I just finished reading Pamela Slim’s Escape from Cubicle Nation and I did not expect it to cause such a torrent of thoughts and ideas.
I’ve always felt that one of the most important enablers of quality of life is freedom.
Freedom to go where you want, freedom to do what you want, freedom to be yourself.
And that gaining control over your work life is one of the best options of getting there.
Everyone knows the traditional trade offs of working for yourself. High return (personally, professionally, often financially), high risk (you could fail and suffer financially).
I’ve always understood that it’s still not a path for everyone even if the costs/benefits say “GO.” Not everyone was born with the traits that allow one to deal with massive uncertainty and the ego blows of starting your own company. [On the latter, I mean some people can’t even handle an intermediary stage of “failure” ““ even if it’s not really failure but just a stage where you come across to most people as struggling or naÃ¯ve.] But for those that can handle the pain associated with starting a company, there has never been a better time to venture out on your own.
Escape from Cubicle Nation offers an important reminder that:
1. The risk side of the equation for venturing out on your own is much more favorable today, while the return side has remained equally attractive.
2. The quality of information today to help entrepreneurs go out on their own is at such a high level that this is a factor in itself.
Even putting aside the current economic depression, it is no longer a safe call working for someone else. Even before the economic crisis, half of the Fortune 500 were operating in rapidly changing environments where remaining a going concern in the medium term was no given. In other words, how many Fortune 500 companies TWO YEARS AGO would you have been crazy enough to be CEO of?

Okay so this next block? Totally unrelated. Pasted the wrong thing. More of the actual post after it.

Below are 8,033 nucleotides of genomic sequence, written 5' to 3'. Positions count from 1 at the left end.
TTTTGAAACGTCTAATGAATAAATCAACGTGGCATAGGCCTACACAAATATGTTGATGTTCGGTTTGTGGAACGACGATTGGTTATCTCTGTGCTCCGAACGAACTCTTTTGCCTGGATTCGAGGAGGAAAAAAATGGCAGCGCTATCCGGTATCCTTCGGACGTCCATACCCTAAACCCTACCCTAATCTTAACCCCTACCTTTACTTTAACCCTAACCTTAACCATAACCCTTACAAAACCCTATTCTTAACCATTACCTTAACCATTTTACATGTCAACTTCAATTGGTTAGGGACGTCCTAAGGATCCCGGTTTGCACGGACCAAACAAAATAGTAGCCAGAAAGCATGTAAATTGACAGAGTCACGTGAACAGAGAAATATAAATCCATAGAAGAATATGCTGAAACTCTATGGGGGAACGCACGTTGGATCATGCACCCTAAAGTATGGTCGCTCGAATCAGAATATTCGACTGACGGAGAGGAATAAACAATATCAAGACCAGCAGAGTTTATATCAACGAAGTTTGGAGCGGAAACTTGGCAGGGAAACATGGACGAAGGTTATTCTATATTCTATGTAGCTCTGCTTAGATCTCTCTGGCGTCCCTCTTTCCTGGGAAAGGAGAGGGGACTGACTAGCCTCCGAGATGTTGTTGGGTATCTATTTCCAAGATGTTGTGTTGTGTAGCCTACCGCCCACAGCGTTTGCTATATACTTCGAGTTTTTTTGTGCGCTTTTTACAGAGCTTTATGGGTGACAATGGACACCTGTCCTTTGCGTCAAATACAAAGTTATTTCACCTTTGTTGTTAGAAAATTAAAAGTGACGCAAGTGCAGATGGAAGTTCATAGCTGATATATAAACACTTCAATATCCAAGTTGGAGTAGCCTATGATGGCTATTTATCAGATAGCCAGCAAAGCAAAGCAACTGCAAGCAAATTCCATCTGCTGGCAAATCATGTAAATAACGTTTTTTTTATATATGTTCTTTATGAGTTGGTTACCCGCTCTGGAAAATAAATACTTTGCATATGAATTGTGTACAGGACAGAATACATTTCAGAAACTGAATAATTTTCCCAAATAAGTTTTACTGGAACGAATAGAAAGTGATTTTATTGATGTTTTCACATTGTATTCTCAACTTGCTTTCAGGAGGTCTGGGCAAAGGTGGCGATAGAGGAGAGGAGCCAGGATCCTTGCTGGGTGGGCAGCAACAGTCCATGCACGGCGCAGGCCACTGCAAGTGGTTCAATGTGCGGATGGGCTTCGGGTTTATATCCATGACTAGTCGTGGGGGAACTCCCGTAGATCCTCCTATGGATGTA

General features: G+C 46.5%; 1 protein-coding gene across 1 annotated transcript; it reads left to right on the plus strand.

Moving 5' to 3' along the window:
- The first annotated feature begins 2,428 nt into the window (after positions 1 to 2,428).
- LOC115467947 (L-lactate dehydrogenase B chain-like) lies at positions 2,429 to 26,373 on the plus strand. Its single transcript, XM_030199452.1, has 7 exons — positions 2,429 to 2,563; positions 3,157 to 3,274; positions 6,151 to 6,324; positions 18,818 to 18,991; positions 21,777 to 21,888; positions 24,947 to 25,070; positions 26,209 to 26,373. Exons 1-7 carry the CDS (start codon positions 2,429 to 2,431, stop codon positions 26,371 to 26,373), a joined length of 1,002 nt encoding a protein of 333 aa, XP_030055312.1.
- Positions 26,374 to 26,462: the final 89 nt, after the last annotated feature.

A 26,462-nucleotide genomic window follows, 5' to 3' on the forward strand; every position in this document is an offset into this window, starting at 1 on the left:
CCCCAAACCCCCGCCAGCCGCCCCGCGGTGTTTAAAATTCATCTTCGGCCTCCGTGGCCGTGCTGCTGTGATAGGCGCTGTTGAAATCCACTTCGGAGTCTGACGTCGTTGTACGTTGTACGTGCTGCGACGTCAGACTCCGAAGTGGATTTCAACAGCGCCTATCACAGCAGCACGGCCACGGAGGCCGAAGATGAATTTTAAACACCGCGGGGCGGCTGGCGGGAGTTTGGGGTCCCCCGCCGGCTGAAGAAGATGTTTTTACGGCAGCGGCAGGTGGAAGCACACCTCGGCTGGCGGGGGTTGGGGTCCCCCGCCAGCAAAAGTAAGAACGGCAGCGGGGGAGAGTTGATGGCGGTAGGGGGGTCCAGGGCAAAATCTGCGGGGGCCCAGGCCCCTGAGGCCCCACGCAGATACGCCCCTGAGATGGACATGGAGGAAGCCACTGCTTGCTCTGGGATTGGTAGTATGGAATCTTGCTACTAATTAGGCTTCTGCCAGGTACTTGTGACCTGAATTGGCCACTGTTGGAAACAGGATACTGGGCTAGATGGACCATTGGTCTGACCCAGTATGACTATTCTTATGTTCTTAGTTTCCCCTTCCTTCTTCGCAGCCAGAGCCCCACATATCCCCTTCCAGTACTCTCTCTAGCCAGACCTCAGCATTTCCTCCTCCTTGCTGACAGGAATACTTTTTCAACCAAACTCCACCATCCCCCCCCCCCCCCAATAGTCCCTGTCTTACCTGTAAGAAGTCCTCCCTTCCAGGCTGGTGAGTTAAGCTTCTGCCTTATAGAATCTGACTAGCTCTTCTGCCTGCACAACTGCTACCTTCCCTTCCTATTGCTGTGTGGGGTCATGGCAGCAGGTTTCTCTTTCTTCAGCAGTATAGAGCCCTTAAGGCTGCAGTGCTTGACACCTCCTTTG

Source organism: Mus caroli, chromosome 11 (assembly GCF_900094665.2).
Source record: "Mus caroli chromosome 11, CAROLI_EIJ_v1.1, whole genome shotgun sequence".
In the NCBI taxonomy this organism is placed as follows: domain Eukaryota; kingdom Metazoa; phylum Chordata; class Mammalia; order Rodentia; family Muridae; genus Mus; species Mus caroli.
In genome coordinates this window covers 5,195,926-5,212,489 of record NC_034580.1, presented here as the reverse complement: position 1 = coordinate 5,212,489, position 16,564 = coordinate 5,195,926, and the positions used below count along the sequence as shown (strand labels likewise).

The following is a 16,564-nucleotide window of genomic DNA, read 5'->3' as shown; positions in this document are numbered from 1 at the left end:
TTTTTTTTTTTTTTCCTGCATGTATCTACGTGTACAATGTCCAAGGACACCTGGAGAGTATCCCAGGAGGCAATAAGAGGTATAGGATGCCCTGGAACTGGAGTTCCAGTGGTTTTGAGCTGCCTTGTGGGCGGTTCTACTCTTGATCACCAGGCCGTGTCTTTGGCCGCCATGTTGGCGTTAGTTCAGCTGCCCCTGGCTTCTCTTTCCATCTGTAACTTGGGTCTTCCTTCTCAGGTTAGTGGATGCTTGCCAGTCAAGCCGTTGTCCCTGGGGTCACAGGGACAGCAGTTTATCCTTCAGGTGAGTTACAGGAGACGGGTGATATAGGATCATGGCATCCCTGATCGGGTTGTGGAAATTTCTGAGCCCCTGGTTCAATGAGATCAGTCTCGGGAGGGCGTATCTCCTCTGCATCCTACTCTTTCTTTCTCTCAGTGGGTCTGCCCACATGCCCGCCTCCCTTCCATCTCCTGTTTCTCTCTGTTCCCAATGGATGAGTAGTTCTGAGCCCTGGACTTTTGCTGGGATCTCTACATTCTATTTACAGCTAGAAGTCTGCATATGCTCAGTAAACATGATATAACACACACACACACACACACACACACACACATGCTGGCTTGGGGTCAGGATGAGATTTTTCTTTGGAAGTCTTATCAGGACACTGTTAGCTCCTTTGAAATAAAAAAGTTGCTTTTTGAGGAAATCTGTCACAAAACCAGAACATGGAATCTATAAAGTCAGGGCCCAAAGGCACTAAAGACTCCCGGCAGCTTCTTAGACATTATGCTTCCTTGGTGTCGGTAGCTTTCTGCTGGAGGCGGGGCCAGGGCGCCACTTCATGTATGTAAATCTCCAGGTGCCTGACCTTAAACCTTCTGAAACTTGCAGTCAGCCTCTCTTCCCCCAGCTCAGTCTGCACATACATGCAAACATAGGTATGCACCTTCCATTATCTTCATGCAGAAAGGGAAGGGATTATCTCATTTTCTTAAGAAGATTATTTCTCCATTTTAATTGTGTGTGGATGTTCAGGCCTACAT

In addition, the “world is flat” concept applies equally to startups vs. stalwarts as it does to emerging markets vs. economic superpowers. Meaning it is a lot easier today to compete against large competitors. Not only has the information age equalized the playing field, there is greater opportunity to grab market share from the traditional “stalwarts” as they are more than ever distracted by being in survival mode.
To the second point above, you’re not going to find a better book out there to help you make the jump to working for yourself. Escape from Cubicle Nation walks you through the big picture considerations, and is therapeutic to the aspiring entrepreneur in this sense. Then it delivers all the guidance you need on the small steps required to build a business from scratch. On top of all this, it’s really a stimulating, enjoyable read.
And just by reading the book, you will walk away with five or so ideas that can be immediately implemented for your business, whether a start up or existing.
I’m excited overall about the growing movement of people wanting to take control over their lives; and how books like this are helping people make it happen.